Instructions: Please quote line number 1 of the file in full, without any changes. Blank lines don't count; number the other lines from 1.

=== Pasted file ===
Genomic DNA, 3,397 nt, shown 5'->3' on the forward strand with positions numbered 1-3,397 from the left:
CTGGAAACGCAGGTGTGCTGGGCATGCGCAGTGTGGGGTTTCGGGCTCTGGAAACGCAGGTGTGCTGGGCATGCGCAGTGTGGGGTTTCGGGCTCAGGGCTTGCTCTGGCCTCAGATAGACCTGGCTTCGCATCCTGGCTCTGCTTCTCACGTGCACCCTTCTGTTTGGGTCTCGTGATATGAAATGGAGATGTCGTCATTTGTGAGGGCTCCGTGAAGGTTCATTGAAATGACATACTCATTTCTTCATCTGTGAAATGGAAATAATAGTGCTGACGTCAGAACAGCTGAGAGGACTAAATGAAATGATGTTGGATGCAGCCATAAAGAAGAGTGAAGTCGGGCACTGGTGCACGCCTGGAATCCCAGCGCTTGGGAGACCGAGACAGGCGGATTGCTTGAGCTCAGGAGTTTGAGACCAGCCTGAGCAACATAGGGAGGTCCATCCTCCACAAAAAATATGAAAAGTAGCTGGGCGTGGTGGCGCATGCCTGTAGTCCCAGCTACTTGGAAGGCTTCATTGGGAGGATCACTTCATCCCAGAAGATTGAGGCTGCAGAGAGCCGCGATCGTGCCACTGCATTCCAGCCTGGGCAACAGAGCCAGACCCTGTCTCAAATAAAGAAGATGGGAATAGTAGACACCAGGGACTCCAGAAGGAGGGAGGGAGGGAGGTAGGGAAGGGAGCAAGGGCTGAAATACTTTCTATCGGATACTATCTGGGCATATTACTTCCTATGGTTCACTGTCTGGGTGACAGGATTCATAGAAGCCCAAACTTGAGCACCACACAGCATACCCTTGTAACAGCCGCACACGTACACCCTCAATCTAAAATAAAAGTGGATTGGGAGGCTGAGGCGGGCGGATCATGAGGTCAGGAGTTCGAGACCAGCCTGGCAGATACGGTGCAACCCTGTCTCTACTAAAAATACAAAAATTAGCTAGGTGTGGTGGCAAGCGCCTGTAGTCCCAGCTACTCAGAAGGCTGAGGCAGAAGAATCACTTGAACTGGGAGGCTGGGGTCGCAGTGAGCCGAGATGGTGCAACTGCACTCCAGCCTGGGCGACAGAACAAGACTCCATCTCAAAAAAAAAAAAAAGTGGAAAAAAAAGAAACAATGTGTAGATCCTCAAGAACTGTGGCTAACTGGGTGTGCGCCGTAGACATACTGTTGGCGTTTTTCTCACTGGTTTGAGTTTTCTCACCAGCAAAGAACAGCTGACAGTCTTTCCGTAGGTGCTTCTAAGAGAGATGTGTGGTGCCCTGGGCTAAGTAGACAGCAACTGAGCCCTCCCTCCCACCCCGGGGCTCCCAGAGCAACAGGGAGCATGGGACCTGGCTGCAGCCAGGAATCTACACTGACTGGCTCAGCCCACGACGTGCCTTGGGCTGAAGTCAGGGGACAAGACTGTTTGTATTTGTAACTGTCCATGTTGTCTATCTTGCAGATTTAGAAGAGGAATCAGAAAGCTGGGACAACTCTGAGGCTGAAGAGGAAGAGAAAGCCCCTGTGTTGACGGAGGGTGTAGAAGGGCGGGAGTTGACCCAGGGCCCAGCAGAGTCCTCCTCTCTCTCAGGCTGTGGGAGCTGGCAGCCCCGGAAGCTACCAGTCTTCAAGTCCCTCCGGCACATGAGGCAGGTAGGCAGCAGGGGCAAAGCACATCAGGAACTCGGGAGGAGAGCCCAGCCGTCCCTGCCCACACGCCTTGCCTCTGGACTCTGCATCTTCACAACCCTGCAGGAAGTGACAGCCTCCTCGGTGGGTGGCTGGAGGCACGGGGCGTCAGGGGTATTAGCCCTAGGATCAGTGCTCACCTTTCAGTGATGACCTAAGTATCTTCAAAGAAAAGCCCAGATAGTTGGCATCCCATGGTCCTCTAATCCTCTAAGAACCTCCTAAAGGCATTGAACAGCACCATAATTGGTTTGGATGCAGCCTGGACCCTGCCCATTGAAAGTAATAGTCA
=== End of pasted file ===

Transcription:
Genomic DNA, 3,397 nt, shown 5'->3' on the forward strand with positions numbered 1-3,397 from the left: